Within eight episodes of its 16-episode run, "Jericho", the 1966 series about a trio of Allied military specialists battling Nazis behind enemy lines, established an impressive roster of composers: Jerry Goldsmith ("The Man from U.N.C.L.E."), Lalo Schifrin ("Mission: Impossible"), Morton Stevens ("Hawaii Five-O"), Gerald Fried ("Star Trek"), and the lesser-known Richard Shores ("Richard Diamond, Private Detective"), mostly names now familiar to devotees of classic television music. Ten episodes featured original scores, each of them represented by suites on this album...
Goldsmith provided the series' theme, a brassy military march written in waltz time. Its exciting sound carries over into the composer's ominous 11-minute score for the episode 'A Jug of Wine, a Loaf of Bread, and Pow!' Goldsmith's style here is unmistakable, and while there are no strings ("as usual for his episodic television scores," read the liner notes) there are plenty of references and antecedents to several of his other scores bearing a martial flair. "Macarthur", for instance.
Schifrin's music for the pilot, 'Upbeat and Underground', is almost as long and almost as good. It features the series' largest instrumental ensemble (48 pieces), and Schifrin does a solid job exploring the sonorities of the orchestra for this World War II intrigue, though by this point the snare drum becomes mildly annoying. Later on the disc is his alternate series theme, a frivolous march at odds with his material and the series' overall sound.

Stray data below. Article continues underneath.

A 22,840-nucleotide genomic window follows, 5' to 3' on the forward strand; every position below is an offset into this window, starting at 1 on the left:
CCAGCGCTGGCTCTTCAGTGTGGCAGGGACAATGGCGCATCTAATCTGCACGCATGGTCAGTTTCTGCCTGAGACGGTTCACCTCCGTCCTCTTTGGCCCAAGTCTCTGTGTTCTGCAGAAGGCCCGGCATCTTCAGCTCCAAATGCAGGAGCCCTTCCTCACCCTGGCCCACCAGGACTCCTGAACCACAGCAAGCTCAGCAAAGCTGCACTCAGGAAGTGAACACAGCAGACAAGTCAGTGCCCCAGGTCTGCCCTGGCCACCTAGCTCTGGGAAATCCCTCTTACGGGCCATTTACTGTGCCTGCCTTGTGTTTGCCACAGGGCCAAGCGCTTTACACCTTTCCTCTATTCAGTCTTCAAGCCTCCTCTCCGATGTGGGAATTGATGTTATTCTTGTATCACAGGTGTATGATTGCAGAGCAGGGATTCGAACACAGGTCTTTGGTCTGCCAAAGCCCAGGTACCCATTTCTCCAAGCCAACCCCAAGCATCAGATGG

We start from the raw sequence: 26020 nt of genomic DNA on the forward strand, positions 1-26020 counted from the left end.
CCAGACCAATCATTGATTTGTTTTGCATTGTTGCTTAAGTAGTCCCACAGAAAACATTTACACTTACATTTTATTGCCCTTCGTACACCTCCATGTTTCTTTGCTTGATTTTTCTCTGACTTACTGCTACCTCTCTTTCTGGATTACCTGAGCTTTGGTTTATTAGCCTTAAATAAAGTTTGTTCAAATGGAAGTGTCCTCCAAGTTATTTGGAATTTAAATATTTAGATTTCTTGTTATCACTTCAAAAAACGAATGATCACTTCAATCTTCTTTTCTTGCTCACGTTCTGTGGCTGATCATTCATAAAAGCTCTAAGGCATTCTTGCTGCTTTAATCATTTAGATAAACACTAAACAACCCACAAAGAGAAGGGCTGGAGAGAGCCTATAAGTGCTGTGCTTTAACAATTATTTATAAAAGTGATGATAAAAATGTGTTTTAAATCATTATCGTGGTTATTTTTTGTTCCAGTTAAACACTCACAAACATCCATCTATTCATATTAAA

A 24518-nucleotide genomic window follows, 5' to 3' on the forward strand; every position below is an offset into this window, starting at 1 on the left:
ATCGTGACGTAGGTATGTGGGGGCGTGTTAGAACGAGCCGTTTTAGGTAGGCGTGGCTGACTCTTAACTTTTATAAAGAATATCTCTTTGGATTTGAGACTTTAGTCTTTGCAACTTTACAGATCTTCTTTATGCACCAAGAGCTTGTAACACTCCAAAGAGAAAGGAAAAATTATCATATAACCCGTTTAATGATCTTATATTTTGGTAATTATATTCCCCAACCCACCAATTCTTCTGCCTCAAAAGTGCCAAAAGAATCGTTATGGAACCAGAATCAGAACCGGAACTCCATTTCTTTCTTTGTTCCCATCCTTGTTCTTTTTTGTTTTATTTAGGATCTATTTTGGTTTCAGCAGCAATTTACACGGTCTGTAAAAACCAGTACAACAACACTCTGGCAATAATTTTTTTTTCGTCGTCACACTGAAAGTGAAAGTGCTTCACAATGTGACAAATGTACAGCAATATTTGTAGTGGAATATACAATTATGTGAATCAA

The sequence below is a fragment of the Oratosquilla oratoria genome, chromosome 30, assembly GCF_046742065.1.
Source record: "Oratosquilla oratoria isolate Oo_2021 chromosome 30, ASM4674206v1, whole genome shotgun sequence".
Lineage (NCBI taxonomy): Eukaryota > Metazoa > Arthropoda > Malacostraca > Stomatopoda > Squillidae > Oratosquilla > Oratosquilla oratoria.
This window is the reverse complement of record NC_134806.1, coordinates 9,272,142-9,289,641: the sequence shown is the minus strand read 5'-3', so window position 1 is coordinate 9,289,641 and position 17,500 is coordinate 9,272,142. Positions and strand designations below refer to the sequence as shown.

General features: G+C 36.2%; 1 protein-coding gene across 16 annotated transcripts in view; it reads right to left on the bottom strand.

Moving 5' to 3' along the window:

Stevens' progressive jazz-influenced takes on the series storyline in 'Dutch and Go' and 'Have Traitor, Will Travel' go further against the initial grain, though they give the snare drum a different spin; plus, the latter score features top-notch writing for woodwinds and brass. That said, it does not take much intelligence to figure out where this is headed...
Shores' five selections never boast more than a ten-piece orchestra, and the effects are merely serviceable whether Shores goes for a flash of suspense or a dash of action. Jazz appears to be his main strength, which means it is time to give up on seeking consistency in tone here.
With 'Eric the Redhead', strangely deposited among the various Shores suites, Fried supplies one of the soundtrack's highlights: a thematic, percussive, and dramatically straightforward score with nine instruments and lots of skill, contrasting pastoral winds with military blaring & banging. It is simple, and affective.
Jericho" provides a hodgepodge of artists and ideas that are not all compatible, but are consistently interesting. The episodic nature of the suites would be disastrous were they intended to work as pieces cut from the same cloth; instead, the soundtrack is a rare chronicle of disparate approaches by a talented few. Hearing Jerry Goldsmith's music in particular is a listener's reward.